For a company that does business internationally, it’s always a challenge to keep track of all relevant national tax laws. A firm operating in India, however, needs more than just smart financial and legal advisors; it needs a crystal ball.
Indian legislators recently passed a bill that retroactively imposes $7 billion in taxes in connection with about 18 corporate mergers that were not subject to Indian tax at the time they occurred. The law affects deals in which Indian assets were transferred between non-Indian companies.
India has already tried to collect taxes on at least eight of these deals, including the acquisition of a controlling interest in Hutchison Whampoa Ltd.’s Indian operations by the Dutch subsidiary of U.K.-based Vodafone Group PLC in 2007. In addition to seeking a tax bill of around $2.2 billion on the $11 billion deal, India demanded penalties that might have doubled Vodafone’s liability. Vodafone took the case to India’s Supreme Court. The court ruled earlier this year that the company didn’t owe Indian taxes because Hutchison’s Indian assets were held by a unit registered in the Cayman Islands, meaning no Indian companies were involved.
At the time of the ruling, experts already expected that India’s new tax code, set to be implemented in 2013, would subject similar future deals to tax in India. But the Indian parliament went a step further, amending the country’s 1962 Income Tax Act to make it as if the new taxes had been in effect all along.
This is not the first time India has ensnared a foreign company with a law that seems to require precognitive powers or the aid of a time machine. Last year, the country sought to deny the American telecommunications company Qualcomm, Inc., the right to use broadcast spectrum licenses after it had already collected nearly $1 billion from Qualcomm (QCOM) in an auction. Qualcomm finally got its spectrum last month, nearly two years after the auction, but its usage period is now down to 18 months. The company has entered into a deal to transfer ownership of its Indian assets to Bharti Airtel Ltd., India’s largest mobile operator, by the end of 2014.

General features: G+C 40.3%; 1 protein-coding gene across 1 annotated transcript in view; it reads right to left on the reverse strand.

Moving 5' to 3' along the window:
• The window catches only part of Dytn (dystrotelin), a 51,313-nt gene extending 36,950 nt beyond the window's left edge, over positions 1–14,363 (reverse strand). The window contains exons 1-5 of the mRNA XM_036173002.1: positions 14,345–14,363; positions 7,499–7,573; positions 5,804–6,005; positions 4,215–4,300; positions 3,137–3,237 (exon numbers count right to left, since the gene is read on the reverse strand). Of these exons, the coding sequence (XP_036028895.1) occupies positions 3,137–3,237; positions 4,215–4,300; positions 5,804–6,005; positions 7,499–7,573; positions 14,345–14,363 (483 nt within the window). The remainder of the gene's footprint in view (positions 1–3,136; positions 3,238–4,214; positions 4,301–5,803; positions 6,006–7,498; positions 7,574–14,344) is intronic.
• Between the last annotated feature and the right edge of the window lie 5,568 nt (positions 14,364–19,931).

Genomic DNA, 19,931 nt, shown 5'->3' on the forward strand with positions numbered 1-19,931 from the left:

Vodafone has indicated that it intends to seek international arbitration on the grounds that the retroactive taxes violate an India-Netherlands investment treaty.
Vodafone is right to stand up for its interests, but it should not be required to stand alone. As I wrote at the time of the Qualcomm dispute, individual companies, no matter how big they are, cannot be expected to go head-to-head with sovereign nations. When a country abuses its rulemaking power at foreign companies’ expense, national governments (and, in the case of European firms like Vodafone, the European Union) have a responsibility to defend the rights of their enterprises and those enterprises’ shareholders around the globe.
Perhaps the international community is already working behind the scenes to deal with India’s undue affinity to foreign companies’ money. There is a place for quiet diplomacy. The fact that this is a recurring problem, however, indicates that if diplomatic pressure is being applied, it is not being applied very effectively.
Until the international community signals that it is dealing seriously with India’s game-playing, or until the Indian government recognizes that a stable regulatory environment is the best way to attract much-needed foreign investment, businesses would be well-advised to approach the country with caution. Or to invest in a fortune-telling department.
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